This event, attended by about 150 people, was moderated by Peter Little of the Ad Hoc Committee Against Racism and Fascism, which has called the Rally in opposition to the "Hammerfest," a three day event subsequent to the Rally found to be taking place at a hotel in Sherwood, Oregon.|
Founded this September, the Ad-Hoc Committee is dedicated to monitoring and opposing white supremacist groupings in Portland and beyond. As large neo-Nazi rallies have often been preceded by attacks on Jewish people and people of color, sexual minorities, as well as activists, the Ad-Hoc Committee wishes to work with community groups and people of good conscience who want to respond to fascist mobilization. ?If we come together, the bigots don't stand a chance," says one committee member, "This rally is only a beginning."
Peter makes some introductory remarks and introduced speakers with experience from many different fronts of the ongoing threats from and struggle against racism.
Peter speaks about the racist past of Portland and the people's struggle to protect themselves from racism. He states that racism takes many faces, is not only the obvious skinheads and neo nazi types, but also, among others, anti-immigration organizations.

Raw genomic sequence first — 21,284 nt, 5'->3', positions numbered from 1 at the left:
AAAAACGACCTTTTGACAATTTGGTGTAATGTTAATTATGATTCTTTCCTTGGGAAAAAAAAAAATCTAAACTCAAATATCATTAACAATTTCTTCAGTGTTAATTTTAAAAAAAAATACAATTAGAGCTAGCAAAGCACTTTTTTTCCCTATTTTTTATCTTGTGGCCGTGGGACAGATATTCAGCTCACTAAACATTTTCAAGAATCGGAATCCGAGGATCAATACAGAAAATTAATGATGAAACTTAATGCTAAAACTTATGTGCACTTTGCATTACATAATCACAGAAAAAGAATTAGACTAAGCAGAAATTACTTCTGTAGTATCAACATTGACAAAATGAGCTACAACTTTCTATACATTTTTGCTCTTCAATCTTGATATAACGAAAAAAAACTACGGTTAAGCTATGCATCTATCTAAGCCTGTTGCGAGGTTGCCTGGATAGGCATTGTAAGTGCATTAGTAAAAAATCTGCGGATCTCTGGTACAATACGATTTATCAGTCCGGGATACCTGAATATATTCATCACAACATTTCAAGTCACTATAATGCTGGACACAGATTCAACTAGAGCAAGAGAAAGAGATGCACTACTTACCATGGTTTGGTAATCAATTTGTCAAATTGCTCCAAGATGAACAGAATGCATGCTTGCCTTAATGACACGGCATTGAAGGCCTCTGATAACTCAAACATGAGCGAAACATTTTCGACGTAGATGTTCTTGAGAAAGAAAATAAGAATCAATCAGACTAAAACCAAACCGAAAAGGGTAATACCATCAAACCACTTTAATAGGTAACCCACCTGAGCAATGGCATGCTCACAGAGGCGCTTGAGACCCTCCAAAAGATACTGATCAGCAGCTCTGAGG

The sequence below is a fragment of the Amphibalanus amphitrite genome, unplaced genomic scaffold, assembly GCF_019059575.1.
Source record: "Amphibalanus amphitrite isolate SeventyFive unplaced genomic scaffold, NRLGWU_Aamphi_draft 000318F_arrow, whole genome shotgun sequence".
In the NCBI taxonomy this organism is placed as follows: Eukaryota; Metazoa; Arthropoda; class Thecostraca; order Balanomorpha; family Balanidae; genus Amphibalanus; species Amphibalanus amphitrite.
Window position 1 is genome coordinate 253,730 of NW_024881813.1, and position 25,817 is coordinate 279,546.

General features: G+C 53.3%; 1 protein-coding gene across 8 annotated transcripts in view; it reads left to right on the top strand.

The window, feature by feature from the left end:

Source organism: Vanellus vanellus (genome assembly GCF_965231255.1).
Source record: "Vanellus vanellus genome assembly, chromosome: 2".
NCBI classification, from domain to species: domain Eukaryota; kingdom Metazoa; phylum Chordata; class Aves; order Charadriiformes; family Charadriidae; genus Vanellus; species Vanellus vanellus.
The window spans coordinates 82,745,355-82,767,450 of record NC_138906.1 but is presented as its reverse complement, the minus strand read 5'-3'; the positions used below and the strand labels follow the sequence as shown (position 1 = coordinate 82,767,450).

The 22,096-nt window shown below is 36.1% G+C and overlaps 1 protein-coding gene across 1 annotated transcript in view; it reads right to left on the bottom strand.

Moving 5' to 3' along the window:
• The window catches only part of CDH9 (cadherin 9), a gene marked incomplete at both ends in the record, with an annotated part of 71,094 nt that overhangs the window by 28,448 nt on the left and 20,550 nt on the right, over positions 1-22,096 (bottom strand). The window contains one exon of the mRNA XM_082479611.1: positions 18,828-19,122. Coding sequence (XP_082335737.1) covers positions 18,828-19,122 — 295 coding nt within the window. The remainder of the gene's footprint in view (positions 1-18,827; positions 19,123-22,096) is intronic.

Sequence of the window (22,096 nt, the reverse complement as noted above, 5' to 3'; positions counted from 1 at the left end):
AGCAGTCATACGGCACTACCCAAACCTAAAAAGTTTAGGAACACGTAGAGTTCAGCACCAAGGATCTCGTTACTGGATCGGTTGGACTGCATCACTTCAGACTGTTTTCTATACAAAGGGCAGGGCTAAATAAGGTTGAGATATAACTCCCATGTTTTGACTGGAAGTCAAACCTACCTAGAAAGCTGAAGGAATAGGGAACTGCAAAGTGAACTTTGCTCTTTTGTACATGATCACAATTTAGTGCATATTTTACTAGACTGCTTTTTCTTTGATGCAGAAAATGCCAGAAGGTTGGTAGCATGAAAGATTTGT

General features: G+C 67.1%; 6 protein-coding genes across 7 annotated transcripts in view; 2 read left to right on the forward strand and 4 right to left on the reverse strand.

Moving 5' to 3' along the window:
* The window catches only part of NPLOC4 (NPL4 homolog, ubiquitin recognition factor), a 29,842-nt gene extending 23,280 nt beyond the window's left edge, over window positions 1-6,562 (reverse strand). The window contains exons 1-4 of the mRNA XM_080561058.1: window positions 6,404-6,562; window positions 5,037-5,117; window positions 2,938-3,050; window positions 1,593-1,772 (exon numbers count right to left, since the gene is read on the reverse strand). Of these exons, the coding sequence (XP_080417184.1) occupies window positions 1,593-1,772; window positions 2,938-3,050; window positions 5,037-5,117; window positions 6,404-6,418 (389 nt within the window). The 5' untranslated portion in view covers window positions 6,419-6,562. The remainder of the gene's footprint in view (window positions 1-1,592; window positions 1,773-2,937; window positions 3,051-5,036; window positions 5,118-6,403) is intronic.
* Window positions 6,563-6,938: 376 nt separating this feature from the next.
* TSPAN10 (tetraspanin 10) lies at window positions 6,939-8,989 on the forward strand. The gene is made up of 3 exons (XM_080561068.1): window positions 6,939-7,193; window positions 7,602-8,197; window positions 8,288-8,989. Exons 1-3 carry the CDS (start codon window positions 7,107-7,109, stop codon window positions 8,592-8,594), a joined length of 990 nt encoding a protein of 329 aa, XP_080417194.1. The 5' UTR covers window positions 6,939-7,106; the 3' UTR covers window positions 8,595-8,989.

This is an ongoing theme throughout the Demonstration- that racism is insidious and is proceeding all around us.
First to speak was Walidah Imarisha, a spoken word war-rior woman who fights the power with protest poetry. She speaks eloquently about how these groups have co-opted the language of the left, often sounding like environmentalists and other progressive groups. Walidah finishes by reciting one of her poems.
Next to speak was Claire Oliveros, of the Portland Committee for Human Rights in the Philippines, followed by Pablo, who spoke in Spanish with a translator about the Latin American economic conditions leading to immigration to the U.S.
Pablo was followed by Amy Dudley, of the Rural Organizing Project, who spoke at length about the various racist and anti-immigrant organizations. She gives much information about these groups, how they are organized and how they easily slip beneath the radar.
Mic Crenshaw, from the rap group Hungry Mob
Last to speak, briefly was Chris Francisco, an Indigenous speaker from the Native Youth Movement.
This file is about one hour in length.
No Racism, RealPlayer
No Racism, MP3